Issues to Consider in Consolidating the Library Police Force With the Capitol Police Force
T-AFMD-90-13: Published: Mar 30, 1990. Publicly Released: Mar 30, 1990.
- Full Report:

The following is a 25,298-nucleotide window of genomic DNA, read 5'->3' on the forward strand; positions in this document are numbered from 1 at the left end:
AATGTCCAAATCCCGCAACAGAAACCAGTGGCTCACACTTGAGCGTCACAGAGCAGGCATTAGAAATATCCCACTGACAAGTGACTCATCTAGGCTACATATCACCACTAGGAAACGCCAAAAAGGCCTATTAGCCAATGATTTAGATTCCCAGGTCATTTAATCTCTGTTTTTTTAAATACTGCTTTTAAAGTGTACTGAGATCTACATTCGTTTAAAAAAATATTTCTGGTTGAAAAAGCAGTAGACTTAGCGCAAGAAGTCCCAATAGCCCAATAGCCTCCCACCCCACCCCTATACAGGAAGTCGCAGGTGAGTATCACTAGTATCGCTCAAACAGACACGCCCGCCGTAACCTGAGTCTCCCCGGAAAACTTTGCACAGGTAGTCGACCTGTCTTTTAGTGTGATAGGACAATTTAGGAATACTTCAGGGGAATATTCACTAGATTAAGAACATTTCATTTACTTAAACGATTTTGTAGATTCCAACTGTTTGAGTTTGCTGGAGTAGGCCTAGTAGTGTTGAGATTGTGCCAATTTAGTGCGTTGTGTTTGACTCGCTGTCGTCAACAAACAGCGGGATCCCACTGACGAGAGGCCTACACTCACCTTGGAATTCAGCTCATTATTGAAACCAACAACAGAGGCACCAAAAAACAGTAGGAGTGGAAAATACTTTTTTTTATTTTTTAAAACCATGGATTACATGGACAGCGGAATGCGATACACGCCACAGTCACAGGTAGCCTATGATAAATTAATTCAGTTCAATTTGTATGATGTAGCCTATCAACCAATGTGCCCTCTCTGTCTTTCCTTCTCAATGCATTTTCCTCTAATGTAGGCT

GAO discussed the possible consolidation of the Library of Congress Police Force with the Capitol Police Force and noted that there were four issues that needed to be addressed before consolidation took place, including the Library's authority to protect itself, union representation for Library police, compensation and benefits, and Library police training. GAO found that: (1) the Librarian of Congress was authorized to designate employees as police and to prescribe regulations for adequate protection of all persons and property within the Library; (2) neither Library police nor the Capitol Police had union representation; (3) Library police were paid less than Capitol Police of similar rank; (4) the Library Police Force payroll system was not clearly defined; (5) provisions were needed to allow Library police to transfer annual leave to the Capitol Police or receive a lump-sum payment for any annual leave accrued; (6) Library police would have to contribute 7.5 percent of their salaries to retirement to receive an increased annuity like Capitol Police officers; and (7) Library police would be assigned duties outside the Library until they received appropriate training. GAO concluded that the Library police needed to use: (1) civilian employees to perform some law enforcement duties; and (2) Capitol Police training courses, since the Library had no in-service training program for its police force.